I worked hard when I first started in photography to become competent both behind the camera and when interfacing with clients, but a subtle error I was making worked against me for a long time until I realized how to fix it. Here is why learning how to think more like a client can improve your work.
It started back when I did a portrait shoot early in my career. The shoot went very well: the client was kind and we worked well together, and he was quite satisfied when we finished the session. I loaded the shots on my computer and began my normal post-shoot process. This meant culling the photos, then loading them into a web collection, giving the client the password, and letting them make their selections.
The client emailed me a bit upset because he felt like all of his favorite shots he had seen on the back of my camera were missing from the collection I sent him. Luckily, I still had all of the files, so I put them back in the web collection, he selected them, I edited them, and all was good. The reason I had not put some of those images in the collection was because they were slightly out of focus. He had wanted the very shallow depth of field look, and so, a fair proportion of the shots were the type where the tip of the eyelash was in focus instead of the iris. They were not badly out of focus, but definitely enough for someone with a photographic eye to notice. With a little extra Photoshop work and down-sizing to 2,000 pixels on the long side, I was able to reduce the focus issues enough to produce reasonable results — certainly reasonable enough for my client. He was quite happy, gave me a great review, and brought me lots of referral clients. It was a very valuable lesson for me.
So, what was the lesson? It was that what a photographer looks for in a photo is often vastly different from what a client looks for, and it is important for a photographer to be aware of the difference. We photographers are very technically and creatively oriented. To us, a keeper image consists of lots of things. First, it is in focus — critically in focus. Its composition is sound. There are not any extraneous elements in the frame. The pose and expression are spot-on.
We tend to look at photos with a very objective eye based on various rules and preferences we have that dictate an image’s quality and how compelling it is. And for our purposes, that helps to keep our portfolios of a high quality and consistency. However, the people who give us money, our clients, often have different preferences.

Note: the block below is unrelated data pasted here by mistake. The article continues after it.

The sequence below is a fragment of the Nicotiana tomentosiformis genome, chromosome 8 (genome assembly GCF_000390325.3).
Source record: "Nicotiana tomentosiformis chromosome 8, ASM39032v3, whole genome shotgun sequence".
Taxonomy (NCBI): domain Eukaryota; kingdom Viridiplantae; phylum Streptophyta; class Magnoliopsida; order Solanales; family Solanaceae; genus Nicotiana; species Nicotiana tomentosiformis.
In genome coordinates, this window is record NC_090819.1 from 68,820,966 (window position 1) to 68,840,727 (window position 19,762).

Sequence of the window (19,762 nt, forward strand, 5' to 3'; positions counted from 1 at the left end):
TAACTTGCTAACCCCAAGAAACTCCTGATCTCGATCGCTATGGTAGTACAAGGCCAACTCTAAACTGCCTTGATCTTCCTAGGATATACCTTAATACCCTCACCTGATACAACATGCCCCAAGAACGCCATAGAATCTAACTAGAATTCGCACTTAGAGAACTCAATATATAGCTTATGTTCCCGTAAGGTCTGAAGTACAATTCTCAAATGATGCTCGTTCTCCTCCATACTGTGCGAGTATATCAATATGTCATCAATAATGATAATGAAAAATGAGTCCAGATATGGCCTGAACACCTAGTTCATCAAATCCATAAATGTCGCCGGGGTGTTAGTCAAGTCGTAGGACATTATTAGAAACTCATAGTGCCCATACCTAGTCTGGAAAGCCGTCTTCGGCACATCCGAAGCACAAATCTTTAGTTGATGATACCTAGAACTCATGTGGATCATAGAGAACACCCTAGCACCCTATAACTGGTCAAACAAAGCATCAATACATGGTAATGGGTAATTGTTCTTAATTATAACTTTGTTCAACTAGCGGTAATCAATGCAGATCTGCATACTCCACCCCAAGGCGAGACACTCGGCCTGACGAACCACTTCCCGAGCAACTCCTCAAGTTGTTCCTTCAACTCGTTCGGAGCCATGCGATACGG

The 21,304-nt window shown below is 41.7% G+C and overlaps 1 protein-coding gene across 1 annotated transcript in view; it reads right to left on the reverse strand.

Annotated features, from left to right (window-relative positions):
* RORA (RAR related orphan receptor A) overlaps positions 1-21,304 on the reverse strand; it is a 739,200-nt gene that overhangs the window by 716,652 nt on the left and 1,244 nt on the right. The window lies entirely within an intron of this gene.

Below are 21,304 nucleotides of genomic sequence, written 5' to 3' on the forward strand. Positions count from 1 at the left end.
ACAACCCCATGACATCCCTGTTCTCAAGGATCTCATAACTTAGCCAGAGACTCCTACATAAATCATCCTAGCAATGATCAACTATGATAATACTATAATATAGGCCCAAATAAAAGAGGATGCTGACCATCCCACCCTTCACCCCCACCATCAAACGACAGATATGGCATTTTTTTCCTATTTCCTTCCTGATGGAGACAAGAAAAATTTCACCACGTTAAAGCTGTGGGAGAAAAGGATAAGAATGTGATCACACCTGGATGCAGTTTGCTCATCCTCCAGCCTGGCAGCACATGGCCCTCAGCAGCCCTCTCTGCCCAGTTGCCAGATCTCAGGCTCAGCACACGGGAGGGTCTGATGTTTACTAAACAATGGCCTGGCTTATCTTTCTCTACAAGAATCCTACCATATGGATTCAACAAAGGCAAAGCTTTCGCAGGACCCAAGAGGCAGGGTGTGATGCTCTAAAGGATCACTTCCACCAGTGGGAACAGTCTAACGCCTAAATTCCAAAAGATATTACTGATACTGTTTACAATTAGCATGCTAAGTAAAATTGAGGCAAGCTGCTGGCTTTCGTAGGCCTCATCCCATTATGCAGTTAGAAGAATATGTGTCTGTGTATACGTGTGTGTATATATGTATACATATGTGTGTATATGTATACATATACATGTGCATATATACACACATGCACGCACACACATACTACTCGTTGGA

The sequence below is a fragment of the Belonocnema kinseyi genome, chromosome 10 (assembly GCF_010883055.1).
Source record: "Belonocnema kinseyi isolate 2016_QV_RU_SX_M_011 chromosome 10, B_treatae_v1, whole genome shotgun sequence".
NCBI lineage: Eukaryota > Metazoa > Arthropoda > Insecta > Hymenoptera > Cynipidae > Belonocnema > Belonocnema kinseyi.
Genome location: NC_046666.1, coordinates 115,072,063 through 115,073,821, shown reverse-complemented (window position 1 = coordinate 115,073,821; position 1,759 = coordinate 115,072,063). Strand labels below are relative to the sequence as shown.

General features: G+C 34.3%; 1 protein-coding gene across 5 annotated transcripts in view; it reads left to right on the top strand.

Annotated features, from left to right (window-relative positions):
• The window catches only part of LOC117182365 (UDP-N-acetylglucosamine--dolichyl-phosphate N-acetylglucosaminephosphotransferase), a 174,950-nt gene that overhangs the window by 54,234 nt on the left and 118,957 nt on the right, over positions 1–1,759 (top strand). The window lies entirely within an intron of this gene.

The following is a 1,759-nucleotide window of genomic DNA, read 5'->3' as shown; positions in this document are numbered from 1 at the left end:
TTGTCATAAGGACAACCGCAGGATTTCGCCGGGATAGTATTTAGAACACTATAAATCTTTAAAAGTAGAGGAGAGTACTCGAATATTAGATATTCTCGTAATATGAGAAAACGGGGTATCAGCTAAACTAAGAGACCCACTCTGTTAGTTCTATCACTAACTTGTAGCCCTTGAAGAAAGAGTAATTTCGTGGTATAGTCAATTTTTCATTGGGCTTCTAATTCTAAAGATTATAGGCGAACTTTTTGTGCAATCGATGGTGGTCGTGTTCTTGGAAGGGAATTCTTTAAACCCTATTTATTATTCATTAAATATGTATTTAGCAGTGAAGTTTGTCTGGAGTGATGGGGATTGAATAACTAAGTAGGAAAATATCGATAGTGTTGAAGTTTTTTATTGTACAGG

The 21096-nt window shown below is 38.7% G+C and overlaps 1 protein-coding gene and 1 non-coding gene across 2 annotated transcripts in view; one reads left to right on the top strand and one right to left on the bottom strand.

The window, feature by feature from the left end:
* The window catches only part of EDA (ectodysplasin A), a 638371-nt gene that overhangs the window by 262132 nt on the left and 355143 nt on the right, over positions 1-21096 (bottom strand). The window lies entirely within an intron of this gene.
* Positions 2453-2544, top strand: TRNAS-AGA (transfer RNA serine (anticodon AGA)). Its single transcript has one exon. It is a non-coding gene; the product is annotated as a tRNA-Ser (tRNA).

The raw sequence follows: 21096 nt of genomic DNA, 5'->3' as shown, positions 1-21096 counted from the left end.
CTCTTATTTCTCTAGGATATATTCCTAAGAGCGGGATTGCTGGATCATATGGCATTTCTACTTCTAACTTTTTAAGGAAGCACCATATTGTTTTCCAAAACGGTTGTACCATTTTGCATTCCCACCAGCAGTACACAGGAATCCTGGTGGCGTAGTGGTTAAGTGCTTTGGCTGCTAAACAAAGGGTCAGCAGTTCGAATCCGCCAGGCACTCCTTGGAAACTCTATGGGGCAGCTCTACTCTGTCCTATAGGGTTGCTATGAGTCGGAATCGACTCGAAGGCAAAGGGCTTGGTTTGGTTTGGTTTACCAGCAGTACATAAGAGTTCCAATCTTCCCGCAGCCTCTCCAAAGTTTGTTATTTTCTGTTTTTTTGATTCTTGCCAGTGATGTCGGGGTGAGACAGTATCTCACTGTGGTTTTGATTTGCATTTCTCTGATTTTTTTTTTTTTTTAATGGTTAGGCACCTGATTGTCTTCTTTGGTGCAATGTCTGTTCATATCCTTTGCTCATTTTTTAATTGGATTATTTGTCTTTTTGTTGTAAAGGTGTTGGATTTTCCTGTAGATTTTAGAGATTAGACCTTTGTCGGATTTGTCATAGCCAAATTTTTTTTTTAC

On the other hand, what a client looks for is often different. Going back to that client I was talking about earlier, he loved the photos in a series where he had his biggest smile. I personally thought the smile was a bit too much because it pushed his eyes shut on top of it being a little out of focus. However, this particular client was a stage performer known for his effervescent on-stage presence. Of course he wanted the photos with the biggest smile. I am not saying that he had bad taste. I am saying that I failed to understand him as a client.
Clients often look a photos more from a standpoint of emotional connection, especially in genres that involve people — portraits, family photos, weddings, etc. An obvious example is a wedding photo that shows an emotional moment between the family. Their personal connection to that memory is going to far outweigh the image being slightly out of focus or a messy composition. Even as a photographer, if I scroll through my favorites album on my phone, it is all random snapshots of my family, dogs, and horse. I do not care about their technical quality, only my connection to them and how it evokes those memories.
You can see this even in genres that do not deal with people. I have talked before about how photographing your local area can set you apart in that your photos may not be of epic locations, but will have a deeper connection with local clients. Successful salespeople will tell you that a lot of their success can be attributed to understanding what a buyer wants. The best headshot photographers will tell you that their job is 10% photography and 90% psychology, as they know how to get photos that people feel are the best and most honest representations of themselves.
I am not advising you to abandon everything you have learned about what makes a good photo. Of course, you should not do that. Your technical skills and creative vision are probably why your clients hire you in the first place. But that does not mean there is not also room for their specific wishes and preferences.
This is why a lot of the best photographers spend a lot of time getting to know their clients before a shoot. While that sort of conversation can help build a rapport that makes the client(s) more comfortable in front of the camera, it also serves to help the photographer understand who they are and what they are looking for, then to tailor the experience and their creative choices to best suit that. This applies to both your work behind the camera and the shots you present for selection after the shoot.
Of course, I am not saying to put horrendously out-of-focus photos or images with other major issues in the selection pool for your client. But when you are making your selections to show the client, try to think not only as a photographer selecting images based on technical merit and creative quality, but also as the person who often has an emotional connection to them and who will likely see past (or perhaps not even notice) smaller errors.